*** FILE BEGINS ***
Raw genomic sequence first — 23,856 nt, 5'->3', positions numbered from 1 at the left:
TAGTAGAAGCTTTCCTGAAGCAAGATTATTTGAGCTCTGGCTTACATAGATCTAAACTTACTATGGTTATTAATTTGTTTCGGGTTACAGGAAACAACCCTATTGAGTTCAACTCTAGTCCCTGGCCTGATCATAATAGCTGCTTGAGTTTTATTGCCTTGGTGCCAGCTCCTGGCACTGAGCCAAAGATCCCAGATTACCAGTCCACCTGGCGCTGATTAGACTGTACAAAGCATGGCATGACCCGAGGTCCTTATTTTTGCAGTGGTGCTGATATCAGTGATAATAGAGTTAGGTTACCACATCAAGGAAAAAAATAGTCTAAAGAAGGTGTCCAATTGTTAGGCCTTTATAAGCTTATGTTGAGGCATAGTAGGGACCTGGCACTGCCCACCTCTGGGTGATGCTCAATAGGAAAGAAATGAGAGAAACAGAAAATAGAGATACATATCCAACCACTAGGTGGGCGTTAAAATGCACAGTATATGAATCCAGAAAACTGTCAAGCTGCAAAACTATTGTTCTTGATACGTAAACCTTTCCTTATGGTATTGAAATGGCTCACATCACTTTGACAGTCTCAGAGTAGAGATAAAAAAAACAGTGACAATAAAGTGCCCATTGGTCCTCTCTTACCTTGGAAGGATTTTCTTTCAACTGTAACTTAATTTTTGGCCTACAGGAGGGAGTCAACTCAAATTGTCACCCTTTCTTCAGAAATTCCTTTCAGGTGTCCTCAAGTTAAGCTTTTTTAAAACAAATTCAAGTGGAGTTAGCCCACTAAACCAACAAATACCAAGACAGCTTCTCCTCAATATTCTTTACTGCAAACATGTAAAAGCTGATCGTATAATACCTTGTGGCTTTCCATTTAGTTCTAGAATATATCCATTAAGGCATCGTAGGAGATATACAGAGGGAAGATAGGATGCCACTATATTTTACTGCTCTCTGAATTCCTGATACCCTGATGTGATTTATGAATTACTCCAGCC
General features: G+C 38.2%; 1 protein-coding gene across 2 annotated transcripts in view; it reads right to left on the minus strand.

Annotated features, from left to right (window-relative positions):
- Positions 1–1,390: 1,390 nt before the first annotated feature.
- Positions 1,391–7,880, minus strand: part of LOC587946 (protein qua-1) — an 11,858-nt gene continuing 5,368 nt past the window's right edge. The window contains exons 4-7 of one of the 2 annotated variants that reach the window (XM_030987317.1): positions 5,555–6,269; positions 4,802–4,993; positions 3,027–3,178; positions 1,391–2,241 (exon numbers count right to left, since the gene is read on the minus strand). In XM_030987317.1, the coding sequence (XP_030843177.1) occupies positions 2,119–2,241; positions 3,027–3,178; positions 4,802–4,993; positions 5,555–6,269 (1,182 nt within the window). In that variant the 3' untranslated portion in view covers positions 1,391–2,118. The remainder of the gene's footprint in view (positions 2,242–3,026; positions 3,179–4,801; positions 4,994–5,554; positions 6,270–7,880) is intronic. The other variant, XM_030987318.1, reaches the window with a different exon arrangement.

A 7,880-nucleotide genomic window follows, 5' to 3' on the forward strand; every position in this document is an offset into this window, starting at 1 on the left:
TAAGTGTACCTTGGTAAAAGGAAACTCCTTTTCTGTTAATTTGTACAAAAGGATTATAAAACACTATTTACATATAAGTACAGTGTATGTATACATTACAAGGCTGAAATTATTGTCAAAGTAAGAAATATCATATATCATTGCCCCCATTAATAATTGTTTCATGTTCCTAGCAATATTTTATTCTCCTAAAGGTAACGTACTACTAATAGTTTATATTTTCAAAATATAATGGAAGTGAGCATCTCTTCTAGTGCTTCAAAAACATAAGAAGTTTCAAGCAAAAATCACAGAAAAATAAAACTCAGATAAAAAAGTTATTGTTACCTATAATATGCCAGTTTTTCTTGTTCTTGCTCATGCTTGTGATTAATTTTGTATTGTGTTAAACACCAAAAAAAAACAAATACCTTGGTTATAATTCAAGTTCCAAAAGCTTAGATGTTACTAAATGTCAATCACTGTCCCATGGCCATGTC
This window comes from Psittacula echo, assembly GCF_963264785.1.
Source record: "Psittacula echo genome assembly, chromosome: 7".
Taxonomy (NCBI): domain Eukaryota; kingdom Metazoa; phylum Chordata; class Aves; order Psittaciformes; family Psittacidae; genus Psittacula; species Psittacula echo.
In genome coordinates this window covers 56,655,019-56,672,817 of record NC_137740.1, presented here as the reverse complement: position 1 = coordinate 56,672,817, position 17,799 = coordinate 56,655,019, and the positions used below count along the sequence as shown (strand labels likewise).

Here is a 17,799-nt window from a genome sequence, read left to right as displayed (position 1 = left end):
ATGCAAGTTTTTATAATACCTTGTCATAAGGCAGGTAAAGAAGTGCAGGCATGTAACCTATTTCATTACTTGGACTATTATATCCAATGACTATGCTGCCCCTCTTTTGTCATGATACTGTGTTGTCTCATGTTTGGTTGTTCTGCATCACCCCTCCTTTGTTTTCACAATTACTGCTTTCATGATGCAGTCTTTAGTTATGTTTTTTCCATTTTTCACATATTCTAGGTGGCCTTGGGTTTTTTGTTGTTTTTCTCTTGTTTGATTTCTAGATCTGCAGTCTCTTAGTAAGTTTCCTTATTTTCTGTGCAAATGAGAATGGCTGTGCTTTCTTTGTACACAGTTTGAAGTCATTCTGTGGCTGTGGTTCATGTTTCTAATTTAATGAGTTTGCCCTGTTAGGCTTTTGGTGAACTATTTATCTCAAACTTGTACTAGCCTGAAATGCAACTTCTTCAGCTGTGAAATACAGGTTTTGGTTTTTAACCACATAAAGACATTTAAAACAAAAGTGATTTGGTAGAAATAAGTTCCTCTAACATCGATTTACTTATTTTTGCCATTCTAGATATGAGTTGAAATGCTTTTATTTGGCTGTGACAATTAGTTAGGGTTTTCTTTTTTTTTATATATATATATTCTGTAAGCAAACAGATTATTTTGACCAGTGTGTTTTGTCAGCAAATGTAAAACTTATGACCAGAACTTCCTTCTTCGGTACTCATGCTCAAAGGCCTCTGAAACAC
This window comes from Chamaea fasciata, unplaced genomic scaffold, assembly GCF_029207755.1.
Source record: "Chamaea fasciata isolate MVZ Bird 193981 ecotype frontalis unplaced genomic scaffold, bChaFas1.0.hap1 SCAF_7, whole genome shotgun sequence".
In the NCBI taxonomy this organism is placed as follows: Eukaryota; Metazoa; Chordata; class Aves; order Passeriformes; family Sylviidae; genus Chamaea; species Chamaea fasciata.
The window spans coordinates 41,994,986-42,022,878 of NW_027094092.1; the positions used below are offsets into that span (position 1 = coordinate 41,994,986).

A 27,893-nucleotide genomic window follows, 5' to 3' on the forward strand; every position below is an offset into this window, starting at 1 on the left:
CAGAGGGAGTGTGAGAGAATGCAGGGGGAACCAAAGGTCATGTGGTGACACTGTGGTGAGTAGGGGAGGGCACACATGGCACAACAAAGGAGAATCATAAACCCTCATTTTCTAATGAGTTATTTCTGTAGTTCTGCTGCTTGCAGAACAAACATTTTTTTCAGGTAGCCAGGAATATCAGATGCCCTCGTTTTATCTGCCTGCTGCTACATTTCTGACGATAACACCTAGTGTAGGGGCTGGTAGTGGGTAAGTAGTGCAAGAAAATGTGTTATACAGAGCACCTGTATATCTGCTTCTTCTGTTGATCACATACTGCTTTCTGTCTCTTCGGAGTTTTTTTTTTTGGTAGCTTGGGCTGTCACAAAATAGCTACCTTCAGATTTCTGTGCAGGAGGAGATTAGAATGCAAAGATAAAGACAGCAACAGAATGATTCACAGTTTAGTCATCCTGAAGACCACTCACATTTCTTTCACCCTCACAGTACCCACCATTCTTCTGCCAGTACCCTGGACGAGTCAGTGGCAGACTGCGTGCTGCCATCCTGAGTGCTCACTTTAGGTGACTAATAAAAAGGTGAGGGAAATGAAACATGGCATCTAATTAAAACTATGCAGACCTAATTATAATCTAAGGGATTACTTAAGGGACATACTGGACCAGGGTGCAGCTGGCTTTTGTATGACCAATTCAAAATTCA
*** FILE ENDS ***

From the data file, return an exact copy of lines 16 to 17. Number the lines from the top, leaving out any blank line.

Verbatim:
Source record: "Chamaea fasciata isolate MVZ Bird 193981 ecotype frontalis unplaced genomic scaffold, bChaFas1.0.hap1 SCAF_7, whole genome shotgun sequence".
In the NCBI taxonomy this organism is placed as follows: Eukaryota; Metazoa; Chordata; class Aves; order Passeriformes; family Sylviidae; genus Chamaea; species Chamaea fasciata.